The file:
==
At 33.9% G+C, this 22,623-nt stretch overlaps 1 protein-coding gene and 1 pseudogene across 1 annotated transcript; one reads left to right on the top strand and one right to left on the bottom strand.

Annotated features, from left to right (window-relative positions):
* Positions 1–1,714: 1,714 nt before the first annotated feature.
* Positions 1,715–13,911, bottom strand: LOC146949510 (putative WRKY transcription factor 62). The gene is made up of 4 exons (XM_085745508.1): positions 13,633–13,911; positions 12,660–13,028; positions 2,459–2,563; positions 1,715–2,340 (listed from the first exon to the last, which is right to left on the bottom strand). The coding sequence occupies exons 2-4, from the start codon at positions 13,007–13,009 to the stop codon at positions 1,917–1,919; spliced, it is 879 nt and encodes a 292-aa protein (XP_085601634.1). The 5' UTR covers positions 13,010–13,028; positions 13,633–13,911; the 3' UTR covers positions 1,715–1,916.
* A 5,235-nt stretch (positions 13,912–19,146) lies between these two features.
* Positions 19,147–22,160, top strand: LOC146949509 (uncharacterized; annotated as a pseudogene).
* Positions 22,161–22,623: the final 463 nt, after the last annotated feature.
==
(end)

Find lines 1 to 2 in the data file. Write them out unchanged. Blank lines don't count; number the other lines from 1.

At 33.9% G+C, this 22,623-nt stretch overlaps 1 protein-coding gene and 1 pseudogene across 1 annotated transcript; one reads left to right on the top strand and one right to left on the bottom strand.

Annotated features, from left to right (window-relative positions):